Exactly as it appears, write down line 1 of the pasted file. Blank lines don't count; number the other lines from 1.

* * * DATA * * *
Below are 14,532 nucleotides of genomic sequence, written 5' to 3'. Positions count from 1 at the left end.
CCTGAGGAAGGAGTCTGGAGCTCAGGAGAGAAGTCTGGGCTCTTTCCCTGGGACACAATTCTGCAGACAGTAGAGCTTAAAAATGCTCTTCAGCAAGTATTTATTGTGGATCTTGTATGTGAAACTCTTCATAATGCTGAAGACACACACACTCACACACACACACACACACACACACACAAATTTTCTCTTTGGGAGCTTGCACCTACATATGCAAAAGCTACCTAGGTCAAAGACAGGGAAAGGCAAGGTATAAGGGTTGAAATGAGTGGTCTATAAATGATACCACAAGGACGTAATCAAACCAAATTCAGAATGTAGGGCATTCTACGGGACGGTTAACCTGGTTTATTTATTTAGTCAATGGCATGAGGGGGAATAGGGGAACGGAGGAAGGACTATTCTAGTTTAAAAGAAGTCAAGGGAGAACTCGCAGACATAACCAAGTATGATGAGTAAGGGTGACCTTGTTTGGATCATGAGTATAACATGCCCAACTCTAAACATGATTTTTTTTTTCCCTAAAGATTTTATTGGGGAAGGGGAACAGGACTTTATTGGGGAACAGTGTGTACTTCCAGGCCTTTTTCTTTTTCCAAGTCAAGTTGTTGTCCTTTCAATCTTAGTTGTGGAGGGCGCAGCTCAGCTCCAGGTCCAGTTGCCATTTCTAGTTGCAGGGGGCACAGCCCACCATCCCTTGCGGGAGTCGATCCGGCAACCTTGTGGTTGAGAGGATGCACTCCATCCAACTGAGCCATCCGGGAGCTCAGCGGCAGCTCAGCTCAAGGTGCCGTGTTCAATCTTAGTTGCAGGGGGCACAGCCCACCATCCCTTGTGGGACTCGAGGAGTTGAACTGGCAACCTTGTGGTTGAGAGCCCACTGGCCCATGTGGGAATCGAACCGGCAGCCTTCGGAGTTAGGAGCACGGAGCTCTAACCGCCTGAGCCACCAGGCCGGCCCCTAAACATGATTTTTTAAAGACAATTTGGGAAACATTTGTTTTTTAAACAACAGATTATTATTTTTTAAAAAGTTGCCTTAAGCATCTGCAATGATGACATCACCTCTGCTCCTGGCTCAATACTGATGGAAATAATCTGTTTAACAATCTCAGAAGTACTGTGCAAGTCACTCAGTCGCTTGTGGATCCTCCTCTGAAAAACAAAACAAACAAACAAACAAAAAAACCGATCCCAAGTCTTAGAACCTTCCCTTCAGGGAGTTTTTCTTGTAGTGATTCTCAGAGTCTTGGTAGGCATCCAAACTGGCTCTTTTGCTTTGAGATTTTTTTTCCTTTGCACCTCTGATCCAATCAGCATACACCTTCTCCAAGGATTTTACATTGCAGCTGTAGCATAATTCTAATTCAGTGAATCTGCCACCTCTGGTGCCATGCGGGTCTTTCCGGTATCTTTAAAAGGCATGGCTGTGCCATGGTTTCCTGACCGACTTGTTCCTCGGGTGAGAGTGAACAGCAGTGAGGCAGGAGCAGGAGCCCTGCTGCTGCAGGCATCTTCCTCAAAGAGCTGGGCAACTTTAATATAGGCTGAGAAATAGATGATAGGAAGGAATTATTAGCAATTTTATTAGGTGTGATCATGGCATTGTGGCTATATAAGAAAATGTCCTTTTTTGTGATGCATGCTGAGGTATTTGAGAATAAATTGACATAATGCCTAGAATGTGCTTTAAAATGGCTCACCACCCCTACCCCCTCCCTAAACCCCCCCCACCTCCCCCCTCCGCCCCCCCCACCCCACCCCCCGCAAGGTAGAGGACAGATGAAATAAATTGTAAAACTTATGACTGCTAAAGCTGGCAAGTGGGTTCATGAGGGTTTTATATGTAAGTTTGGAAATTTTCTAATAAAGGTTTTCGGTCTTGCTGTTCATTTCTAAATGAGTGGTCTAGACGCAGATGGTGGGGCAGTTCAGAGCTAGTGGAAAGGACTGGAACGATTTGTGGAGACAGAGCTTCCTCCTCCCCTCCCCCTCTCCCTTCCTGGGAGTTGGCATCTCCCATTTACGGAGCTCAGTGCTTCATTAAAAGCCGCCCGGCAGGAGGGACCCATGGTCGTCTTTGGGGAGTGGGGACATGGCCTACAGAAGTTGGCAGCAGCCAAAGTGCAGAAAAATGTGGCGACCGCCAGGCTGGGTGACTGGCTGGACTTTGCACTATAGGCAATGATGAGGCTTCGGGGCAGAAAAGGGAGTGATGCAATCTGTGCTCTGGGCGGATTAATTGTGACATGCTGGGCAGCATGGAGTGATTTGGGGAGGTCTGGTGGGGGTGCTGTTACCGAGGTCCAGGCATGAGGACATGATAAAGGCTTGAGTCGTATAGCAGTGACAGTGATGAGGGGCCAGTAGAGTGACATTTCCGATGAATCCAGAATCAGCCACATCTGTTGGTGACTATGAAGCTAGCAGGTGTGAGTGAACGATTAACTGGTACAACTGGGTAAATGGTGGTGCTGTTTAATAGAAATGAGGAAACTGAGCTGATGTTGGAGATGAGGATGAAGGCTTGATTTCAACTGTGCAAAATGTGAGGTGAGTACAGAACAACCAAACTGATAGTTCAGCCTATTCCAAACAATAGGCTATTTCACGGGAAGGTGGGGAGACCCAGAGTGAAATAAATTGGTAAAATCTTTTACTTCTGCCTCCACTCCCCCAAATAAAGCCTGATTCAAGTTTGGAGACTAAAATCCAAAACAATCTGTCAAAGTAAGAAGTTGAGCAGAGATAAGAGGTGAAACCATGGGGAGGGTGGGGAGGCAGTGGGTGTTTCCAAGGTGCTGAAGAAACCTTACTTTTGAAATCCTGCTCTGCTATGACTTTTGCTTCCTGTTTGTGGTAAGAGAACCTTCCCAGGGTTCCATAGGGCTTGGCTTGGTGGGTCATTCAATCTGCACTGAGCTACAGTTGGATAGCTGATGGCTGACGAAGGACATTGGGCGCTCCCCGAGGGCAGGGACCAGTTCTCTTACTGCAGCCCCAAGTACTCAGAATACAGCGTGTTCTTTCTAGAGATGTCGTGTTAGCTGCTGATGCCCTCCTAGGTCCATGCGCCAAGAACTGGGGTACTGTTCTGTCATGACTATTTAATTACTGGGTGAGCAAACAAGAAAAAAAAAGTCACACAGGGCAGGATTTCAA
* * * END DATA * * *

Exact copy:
Below are 14,532 nucleotides of genomic sequence, written 5' to 3'. Positions count from 1 at the left end.